I've read a little about the Nazi persecution of the Jehovah's Witness sect, some examples of which are here :
From the latter, this is interesting :
andThe camp officials discovered . . . that the Jehovah's Witnesses served many useful purposes. One of these was to shave the SS with cut-throat razors. The SS could truly enjoy their toilet, knowing that the razor was in the hand of a man who had sworn to respect life even at the expense of his own. Although such services must have added to their chances of survival, it did not endear them to their fellow prisoners. Jehovah's Witnesses were generally put to work on outlying farms around the camp. They appear to have been the dominant labour force on the land, although there were other workers too. 
Both Himmler and Eicke expressed admiration for the resolve and determination of the group, actually using them as an example of loyalty to other Germans. Interestingly, Himmler, who knew the ways of the Witnesses well, had planned after the war "to bring the persecution of this group to an end, and send them to the East, where as racially pure, upright and abstemious Germans, they would form a 'block' as pioneers of the Nationalist Socialist Community. "
This page is pretty good; not at all IMO a hagiography-type JW site.
Now, a question. Does anyone know of other Protestant Sects grouped into the camps or otherwise singled-out for persecution? If the pacifism of the JWs was so abhorrent to the Nazis, then what of other pacifists like, say, the Quakers? Were there any Quakers in Nazi Germany?
If the zealotry of the JWs was so abhorrent and reason for their grouping amongst the other victims of the Holocaust, then what of other superzealous sects who often employed door-to-door preaching like, say, the Mormons? Were the LDSs persecuted by the Nazis? I know at least a few had to be over there in Deutschland, if only anecdotally, because I remember reading somewhere how the reactionary Governor of Michigan and President of American Motors, George Romney, was a Mormon missionary in the early thirties in Europe (and, I think, specifically in Germany).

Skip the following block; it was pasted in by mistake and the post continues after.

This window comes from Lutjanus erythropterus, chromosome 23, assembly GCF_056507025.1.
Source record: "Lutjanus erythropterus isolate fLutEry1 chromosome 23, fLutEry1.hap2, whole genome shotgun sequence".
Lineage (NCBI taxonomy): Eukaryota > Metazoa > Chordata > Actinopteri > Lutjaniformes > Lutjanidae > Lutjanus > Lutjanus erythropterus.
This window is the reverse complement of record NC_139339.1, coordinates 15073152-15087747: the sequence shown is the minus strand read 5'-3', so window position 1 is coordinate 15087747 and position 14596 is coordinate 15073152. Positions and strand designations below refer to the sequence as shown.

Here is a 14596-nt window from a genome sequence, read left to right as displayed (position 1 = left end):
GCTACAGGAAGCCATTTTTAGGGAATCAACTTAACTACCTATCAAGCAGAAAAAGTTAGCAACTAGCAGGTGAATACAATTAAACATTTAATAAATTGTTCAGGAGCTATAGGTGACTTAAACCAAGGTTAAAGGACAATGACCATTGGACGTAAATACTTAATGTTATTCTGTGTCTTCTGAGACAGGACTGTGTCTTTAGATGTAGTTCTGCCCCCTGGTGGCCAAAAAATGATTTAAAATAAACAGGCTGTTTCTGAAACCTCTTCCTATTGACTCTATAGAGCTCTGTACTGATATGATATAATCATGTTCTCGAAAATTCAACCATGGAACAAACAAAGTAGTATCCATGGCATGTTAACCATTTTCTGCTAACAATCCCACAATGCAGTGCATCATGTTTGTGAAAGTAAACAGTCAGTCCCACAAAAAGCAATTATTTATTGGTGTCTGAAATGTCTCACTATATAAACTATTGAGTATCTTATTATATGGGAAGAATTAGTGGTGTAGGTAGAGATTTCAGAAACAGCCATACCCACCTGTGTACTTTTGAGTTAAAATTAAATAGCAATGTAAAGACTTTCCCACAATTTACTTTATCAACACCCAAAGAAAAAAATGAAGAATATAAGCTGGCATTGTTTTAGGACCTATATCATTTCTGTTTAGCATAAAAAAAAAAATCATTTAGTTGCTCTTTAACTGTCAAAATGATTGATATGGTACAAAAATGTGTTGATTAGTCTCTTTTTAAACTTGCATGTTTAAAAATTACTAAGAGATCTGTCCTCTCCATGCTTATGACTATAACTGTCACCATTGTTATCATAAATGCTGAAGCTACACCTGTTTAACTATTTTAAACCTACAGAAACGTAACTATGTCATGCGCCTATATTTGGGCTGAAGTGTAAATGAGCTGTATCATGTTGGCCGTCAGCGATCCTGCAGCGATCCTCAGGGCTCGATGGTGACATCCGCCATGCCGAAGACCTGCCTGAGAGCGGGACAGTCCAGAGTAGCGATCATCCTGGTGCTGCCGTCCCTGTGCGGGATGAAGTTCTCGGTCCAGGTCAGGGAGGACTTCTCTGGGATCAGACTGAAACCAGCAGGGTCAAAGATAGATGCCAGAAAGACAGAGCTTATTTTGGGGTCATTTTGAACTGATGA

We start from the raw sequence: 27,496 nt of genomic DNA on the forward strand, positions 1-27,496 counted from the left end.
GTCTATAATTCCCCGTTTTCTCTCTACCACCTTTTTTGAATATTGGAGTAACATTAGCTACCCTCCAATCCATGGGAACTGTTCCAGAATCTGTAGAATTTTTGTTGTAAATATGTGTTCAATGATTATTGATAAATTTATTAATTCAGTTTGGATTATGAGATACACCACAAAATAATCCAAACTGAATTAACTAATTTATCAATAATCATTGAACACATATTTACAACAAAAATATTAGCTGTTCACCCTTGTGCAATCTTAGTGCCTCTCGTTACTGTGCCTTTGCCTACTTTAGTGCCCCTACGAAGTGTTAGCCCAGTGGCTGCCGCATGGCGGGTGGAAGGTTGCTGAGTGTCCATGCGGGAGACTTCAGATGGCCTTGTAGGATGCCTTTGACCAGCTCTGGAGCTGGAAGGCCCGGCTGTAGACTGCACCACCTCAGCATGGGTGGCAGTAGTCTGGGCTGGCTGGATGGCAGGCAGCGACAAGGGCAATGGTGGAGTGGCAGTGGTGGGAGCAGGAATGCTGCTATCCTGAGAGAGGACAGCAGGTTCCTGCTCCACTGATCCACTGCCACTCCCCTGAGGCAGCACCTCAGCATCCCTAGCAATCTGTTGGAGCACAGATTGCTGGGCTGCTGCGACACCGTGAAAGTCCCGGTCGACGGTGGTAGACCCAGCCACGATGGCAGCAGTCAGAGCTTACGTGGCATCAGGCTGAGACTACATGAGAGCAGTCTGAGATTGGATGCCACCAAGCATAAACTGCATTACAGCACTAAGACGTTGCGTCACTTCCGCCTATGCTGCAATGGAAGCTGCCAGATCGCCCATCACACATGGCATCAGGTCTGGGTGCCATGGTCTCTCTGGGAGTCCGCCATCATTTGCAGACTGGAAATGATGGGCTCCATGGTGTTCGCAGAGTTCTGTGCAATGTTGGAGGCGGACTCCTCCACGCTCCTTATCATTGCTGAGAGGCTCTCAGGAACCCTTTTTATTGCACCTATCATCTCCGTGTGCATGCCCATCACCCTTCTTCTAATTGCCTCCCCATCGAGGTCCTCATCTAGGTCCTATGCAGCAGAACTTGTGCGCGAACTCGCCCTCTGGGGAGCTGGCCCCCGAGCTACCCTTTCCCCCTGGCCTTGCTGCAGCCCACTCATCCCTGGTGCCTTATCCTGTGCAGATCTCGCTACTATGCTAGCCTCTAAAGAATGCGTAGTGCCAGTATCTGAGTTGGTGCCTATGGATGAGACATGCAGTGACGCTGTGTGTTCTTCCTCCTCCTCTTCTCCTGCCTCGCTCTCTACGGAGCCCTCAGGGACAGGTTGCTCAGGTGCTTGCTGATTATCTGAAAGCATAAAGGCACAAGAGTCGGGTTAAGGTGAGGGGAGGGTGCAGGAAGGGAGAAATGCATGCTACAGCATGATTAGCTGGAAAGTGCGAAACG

Incidentally, the same site also provides this page :
An explanation of Dwight Eisenhower's religious background. Ike's mother, Ida, raised him as a Jehovah's Witness. Doubtless, though Ike had disowned most of the peculiar JW dogma, he knew through the pious Ida or through governmental/military channels that the JWs were being persecuted with the other victims of the Holocaust. I wonder how much extra this fact motivated him. Like anyone moral, he hates the Nazis, but how much is this personal connection to his family's very obscure religious beliefs an influence in his mindset? Interesting.
The whole article is quite good, IMO. I like the description of Ike trying to walk a fine line of not exactly repudiating his mother's religion, but also trying to hide it from the press as it was a potentially huge political liability.
Ironically in a Drew Pearson column published only three months earlier, Jack Anderson said, "Ike is strangely sensitive about his parents' religion. They were Jehovah's Witnesses, though the authorized biographies call them 'River Brethren....'